507 F.2d at 824, quoting United States v. Cochran, 475 F.2d 1080, 1082 (8th Cir.), cert. denied, 414 U.S. 833, 94 S.Ct. 173, 38 L.Ed.2d 68 (1973). (Emphasis added in Gocke.) See also United States v. Howard, 504 F.2d 1281, 1283-84 (8th Cir. 1974); Sears v. United States, 490 F.2d 150, 152-53 (8th Cir.), cert. denied, 417 U.S. 949, 94 S.Ct. 3077, 41 L.Ed.2d 670 (1974).
In Gocke, supra, we held that for evidence of other criminal activity to be admissible, the evidence does not have to be that of an identical offense: it is enough that evidence is of a similar involvement reasonably related to the offending conduct and is presented in a manner in which its prejudice does not outweigh its probative value. 507 F.2d at 825. Tested by the foregoing principles, we are not inclined to fault the trial court for admitting the Simpson checks.
This record, viewed in the light most favorable to the Government, justified the jury in finding that the appellant developed a clever scheme for the purpose of cashing forged and fictitious checks. In some manner, appellant learned that one Jimmie Johnson did have an account in the Gateway National Bank, and he also obtained the number of that account. As we have seen, the forged and fictitious checks were payable to Jimmie Johnson; they were purportedly endorsed by him and they bore his account number at Gateway National Bank. Thereby, appellant was able to obtain at least part of the amount of the checks.
Of course, the telling evidence was the fingerprints on the Simpson checks and the palm print of appellant on the Blackburn check 263. At trial appellant's attorney sought to question the bank tellers' identification of appellant as the man who cashed Blackburn check 263. Clearly, considering all of the facts and circumstances, the Simpson checks were admissible to show the identity of appellant and his connection with a scheme which included the cashing of check 263, the basis of the offense charged in the indictment.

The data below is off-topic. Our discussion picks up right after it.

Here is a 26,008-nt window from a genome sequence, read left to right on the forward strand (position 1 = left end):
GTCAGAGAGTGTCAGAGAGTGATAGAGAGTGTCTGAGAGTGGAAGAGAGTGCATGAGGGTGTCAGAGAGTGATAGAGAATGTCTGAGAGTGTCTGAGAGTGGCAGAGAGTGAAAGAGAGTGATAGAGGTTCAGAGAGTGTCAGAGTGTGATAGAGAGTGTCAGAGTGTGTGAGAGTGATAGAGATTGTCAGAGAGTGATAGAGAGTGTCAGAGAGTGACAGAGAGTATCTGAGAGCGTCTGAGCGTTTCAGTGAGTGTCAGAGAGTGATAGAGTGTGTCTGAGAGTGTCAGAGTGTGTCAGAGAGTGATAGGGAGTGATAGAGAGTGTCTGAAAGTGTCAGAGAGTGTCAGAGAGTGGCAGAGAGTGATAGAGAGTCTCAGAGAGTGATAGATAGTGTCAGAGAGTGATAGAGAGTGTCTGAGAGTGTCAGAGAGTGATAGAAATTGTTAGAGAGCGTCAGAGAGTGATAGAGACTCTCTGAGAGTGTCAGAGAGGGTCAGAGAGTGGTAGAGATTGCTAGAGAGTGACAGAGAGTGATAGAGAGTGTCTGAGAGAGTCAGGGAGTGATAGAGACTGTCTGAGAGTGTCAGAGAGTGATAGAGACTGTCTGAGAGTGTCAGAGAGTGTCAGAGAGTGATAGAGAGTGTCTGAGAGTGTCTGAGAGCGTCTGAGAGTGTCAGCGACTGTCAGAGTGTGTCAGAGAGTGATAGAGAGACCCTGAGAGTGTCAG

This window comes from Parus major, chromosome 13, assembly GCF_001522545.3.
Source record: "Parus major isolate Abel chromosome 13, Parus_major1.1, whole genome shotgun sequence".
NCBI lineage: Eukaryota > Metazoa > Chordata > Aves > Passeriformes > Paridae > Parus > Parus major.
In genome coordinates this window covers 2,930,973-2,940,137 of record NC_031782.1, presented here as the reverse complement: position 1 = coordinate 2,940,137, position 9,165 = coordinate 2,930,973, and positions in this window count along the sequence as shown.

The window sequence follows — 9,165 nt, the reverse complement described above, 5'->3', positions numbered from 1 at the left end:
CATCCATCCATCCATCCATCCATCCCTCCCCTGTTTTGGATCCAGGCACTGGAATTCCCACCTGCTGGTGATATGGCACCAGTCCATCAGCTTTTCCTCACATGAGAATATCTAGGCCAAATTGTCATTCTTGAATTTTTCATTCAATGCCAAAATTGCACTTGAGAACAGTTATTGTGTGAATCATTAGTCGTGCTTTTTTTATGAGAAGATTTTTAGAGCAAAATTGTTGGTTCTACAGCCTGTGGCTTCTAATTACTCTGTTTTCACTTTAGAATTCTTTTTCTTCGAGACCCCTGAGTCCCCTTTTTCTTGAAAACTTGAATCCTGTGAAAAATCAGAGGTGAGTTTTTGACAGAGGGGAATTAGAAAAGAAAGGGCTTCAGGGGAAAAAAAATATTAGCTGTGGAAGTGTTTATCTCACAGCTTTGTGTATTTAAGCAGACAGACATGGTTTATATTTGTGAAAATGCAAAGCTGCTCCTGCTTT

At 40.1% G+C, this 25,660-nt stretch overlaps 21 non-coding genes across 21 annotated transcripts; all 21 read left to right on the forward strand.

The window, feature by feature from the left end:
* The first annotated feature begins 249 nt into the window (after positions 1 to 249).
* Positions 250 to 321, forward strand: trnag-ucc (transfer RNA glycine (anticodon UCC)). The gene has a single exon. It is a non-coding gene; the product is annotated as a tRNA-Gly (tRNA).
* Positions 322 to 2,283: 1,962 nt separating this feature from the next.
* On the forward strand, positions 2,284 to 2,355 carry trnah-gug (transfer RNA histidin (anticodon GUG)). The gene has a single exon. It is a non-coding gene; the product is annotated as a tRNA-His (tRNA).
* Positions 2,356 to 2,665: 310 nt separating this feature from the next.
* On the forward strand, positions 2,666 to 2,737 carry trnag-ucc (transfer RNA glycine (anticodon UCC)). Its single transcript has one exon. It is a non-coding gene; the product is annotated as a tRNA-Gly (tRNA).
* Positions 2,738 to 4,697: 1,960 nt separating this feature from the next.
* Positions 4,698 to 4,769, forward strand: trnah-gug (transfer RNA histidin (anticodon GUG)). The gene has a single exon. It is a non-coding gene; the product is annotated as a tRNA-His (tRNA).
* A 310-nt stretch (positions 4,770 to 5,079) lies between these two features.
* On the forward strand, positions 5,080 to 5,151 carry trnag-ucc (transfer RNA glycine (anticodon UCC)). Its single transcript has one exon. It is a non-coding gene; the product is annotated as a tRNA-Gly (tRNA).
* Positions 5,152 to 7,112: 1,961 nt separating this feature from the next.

We find no merit in appellant's other claim that the court erred in denying his motion to disclose the names of Government witnesses before trial. United States v. Cole, 453 F.2d 902, 905 (8th Cir.), cert. denied, 406 U.S. 922, 92 S.Ct. 1788, 32 L.Ed.2d 122 (1972); Cf. United States v. Williams,502 F.2d 581 (8th Cir. 1974). Moreover, the record reveals that the Assistant United States Attorney made full disclosure to appellant's counsel of the nature of the Government's evidence several weeks in advance of the trial. The cross examination of the Government witnesses plainly demonstrates that appellant's counsel was not only thoroughly familiar with the Government's evidence, but also knew the names of the witnesses the Government contemplated using.
The case was tried free of prejudicial error. The evidence of guilt was strong and convincing and the judgment should be and is affirmed.
Counts 1, 2, and 3 of the indictment were similar to Count 4 and charged Belle with causing the interstate commerce transportation of three other forged and counterfeited checks. These counts were dismissed by the district court on motion of Belle at the close of the evidence
The court imposed a five-year sentence under 18 U.S.C. § 4208(a)(2)
Appellant concedes in his brief that the Blackburn check 263 was cashed at the Gateway National Bank and "proceeded in the normal course of business to the Southern Illinois National Bank of East St. Louis, Illinois." This concession is in accord with the evidence. The interstate transport of the check in the course of banking procedures after the forged check has been cashed establishes the federal offense under 18 U.S.C. § 2314. See, e. g., Periera v. United States, 347 U.S. 1, 74 S.Ct. 358, 98 L.Ed. 435 (1954); United States v. Hill, 468 F.2d 899 (5th Cir. 1972); United States v. Boone, 460 F.2d 1285 (4th Cir. 1972)